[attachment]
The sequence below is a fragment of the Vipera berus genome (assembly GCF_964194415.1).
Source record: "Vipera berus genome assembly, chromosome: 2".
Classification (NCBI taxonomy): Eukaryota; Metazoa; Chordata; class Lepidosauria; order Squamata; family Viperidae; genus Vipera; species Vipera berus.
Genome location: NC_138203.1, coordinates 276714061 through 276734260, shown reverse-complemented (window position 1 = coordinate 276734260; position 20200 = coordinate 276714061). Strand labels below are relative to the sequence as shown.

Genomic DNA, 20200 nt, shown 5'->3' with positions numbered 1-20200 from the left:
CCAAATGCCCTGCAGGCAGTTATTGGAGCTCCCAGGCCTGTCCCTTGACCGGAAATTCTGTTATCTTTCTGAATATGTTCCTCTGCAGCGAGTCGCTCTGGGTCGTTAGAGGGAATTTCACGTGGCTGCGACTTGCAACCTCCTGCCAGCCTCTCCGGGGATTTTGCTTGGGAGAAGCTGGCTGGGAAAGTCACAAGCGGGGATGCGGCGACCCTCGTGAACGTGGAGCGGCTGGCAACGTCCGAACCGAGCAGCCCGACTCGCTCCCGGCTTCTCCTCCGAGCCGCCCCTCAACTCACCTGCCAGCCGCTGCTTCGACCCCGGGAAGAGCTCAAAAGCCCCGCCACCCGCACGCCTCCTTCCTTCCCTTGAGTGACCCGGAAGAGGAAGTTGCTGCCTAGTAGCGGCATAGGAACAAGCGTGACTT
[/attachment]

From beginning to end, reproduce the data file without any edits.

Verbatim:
The sequence below is a fragment of the Vipera berus genome (assembly GCF_964194415.1).
Source record: "Vipera berus genome assembly, chromosome: 2".
Classification (NCBI taxonomy): Eukaryota; Metazoa; Chordata; class Lepidosauria; order Squamata; family Viperidae; genus Vipera; species Vipera berus.
Genome location: NC_138203.1, coordinates 276714061 through 276734260, shown reverse-complemented (window position 1 = coordinate 276734260; position 20200 = coordinate 276714061). Strand labels below are relative to the sequence as shown.

Genomic DNA, 20200 nt, shown 5'->3' with positions numbered 1-20200 from the left:
CCAAATGCCCTGCAGGCAGTTATTGGAGCTCCCAGGCCTGTCCCTTGACCGGAAATTCTGTTATCTTTCTGAATATGTTCCTCTGCAGCGAGTCGCTCTGGGTCGTTAGAGGGAATTTCACGTGGCTGCGACTTGCAACCTCCTGCCAGCCTCTCCGGGGATTTTGCTTGGGAGAAGCTGGCTGGGAAAGTCACAAGCGGGGATGCGGCGACCCTCGTGAACGTGGAGCGGCTGGCAACGTCCGAACCGAGCAGCCCGACTCGCTCCCGGCTTCTCCTCCGAGCCGCCCCTCAACTCACCTGCCAGCCGCTGCTTCGACCCCGGGAAGAGCTCAAAAGCCCCGCCACCCGCACGCCTCCTTCCTTCCCTTGAGTGACCCGGAAGAGGAAGTTGCTGCCTAGTAGCGGCATAGGAACAAGCGTGACTT